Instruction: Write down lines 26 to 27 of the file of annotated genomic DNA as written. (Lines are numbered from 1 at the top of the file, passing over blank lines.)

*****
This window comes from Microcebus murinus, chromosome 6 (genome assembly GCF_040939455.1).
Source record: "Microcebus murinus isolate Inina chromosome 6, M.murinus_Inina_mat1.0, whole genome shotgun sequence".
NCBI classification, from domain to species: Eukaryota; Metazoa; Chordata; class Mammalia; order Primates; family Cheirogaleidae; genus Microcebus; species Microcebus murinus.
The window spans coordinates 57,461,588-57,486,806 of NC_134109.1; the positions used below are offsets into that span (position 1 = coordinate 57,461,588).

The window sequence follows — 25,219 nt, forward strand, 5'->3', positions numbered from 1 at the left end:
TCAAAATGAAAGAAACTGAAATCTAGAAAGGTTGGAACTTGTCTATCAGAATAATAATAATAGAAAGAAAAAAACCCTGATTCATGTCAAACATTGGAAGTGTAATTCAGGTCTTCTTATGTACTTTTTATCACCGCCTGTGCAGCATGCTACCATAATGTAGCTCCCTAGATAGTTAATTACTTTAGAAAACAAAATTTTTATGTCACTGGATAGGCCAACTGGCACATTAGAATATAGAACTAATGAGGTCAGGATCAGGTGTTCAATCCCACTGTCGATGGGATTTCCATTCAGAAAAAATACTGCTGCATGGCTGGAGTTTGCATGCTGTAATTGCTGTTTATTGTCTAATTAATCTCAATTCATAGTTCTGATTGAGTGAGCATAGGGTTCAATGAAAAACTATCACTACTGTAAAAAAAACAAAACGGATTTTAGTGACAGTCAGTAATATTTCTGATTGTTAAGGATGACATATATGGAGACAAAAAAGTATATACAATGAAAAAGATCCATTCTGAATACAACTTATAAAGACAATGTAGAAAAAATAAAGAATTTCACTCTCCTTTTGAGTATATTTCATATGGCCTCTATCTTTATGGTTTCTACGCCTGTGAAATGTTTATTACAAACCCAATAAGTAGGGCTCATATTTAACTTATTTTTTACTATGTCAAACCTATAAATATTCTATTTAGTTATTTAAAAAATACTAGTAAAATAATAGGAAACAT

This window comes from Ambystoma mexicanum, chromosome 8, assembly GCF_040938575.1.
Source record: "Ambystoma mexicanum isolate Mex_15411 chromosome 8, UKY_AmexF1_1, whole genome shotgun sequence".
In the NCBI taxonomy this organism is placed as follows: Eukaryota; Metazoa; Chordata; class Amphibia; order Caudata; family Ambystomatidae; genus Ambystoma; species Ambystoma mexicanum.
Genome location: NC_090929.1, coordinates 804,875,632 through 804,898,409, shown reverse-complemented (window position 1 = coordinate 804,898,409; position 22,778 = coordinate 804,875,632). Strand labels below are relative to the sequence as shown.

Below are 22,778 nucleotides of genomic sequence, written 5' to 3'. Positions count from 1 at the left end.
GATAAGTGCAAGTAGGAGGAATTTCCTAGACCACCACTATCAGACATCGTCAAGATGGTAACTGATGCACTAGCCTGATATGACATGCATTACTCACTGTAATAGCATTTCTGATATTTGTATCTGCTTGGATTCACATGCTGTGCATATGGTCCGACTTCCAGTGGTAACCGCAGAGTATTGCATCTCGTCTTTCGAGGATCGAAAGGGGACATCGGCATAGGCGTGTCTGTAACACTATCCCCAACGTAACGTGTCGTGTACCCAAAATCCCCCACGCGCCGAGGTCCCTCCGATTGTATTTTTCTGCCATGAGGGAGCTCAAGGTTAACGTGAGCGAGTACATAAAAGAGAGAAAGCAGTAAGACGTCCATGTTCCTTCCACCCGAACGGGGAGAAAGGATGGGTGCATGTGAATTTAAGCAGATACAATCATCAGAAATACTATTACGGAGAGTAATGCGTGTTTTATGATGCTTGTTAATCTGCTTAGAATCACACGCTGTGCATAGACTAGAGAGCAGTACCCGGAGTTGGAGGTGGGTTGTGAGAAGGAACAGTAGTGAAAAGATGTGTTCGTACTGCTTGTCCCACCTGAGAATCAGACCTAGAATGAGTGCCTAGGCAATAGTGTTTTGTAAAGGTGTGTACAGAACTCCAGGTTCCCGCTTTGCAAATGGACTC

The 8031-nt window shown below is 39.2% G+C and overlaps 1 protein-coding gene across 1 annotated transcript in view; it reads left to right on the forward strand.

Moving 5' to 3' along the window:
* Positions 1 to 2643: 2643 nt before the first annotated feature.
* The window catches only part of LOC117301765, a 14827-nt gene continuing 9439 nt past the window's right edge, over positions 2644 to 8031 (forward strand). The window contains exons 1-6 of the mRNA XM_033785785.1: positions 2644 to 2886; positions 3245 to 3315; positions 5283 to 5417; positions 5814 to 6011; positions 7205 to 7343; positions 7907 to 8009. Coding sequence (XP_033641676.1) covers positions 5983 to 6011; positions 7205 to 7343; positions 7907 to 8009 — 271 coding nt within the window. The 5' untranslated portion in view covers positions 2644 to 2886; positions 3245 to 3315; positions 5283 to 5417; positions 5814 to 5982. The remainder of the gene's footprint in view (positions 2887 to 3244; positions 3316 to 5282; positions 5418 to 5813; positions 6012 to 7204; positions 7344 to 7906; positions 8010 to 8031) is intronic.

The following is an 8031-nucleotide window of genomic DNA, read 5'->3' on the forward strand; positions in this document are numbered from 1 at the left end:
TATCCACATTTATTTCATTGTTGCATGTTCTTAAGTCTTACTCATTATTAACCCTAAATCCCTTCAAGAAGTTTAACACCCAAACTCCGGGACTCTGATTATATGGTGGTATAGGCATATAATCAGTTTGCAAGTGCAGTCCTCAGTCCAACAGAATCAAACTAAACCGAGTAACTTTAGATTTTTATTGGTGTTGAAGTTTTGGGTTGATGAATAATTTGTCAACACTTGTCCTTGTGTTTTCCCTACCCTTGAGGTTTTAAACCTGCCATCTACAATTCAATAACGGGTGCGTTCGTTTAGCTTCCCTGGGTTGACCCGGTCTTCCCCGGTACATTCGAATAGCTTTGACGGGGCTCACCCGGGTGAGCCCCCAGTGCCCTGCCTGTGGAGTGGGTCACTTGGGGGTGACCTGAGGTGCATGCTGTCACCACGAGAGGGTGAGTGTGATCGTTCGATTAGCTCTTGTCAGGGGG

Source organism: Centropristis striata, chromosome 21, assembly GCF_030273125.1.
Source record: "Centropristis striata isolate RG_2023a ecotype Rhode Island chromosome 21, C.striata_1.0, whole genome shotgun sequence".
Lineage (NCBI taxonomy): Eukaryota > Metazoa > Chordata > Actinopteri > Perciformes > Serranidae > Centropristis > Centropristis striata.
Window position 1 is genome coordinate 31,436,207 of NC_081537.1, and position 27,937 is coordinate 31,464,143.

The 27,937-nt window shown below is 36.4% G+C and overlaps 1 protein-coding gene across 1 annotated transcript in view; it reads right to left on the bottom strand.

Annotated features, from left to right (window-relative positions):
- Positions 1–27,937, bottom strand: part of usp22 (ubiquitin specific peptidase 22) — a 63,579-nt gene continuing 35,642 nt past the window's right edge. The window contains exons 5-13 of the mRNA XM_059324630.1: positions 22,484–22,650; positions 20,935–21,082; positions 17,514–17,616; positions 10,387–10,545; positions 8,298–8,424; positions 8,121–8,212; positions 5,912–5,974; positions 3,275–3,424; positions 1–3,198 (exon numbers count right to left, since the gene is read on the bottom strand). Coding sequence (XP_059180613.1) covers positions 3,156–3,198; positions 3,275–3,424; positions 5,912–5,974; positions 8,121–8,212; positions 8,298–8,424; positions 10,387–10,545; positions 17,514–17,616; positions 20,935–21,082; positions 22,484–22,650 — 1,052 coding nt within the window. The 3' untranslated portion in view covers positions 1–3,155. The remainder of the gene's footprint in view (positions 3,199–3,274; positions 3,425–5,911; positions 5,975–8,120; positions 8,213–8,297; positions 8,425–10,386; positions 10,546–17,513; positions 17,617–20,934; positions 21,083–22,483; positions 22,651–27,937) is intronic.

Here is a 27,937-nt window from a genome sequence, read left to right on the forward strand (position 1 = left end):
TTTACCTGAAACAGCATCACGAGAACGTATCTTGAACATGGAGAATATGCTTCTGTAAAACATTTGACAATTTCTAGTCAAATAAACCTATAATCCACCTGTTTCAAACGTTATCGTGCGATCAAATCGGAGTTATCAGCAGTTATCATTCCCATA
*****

Here is a 27,937-nt window from a genome sequence, read left to right on the forward strand (position 1 = left end):
TTTACCTGAAACAGCATCACGAGAACGTATCTTGAACATGGAGAATATGCTTCTGTAAAACATTTGACAATTTCTAGTCAAATAAACCTATAATCCACCTGTTTCAAACGTTATCGTGCGATCAAATCGGAGTTATCAGCAGTTATCATTCCCATA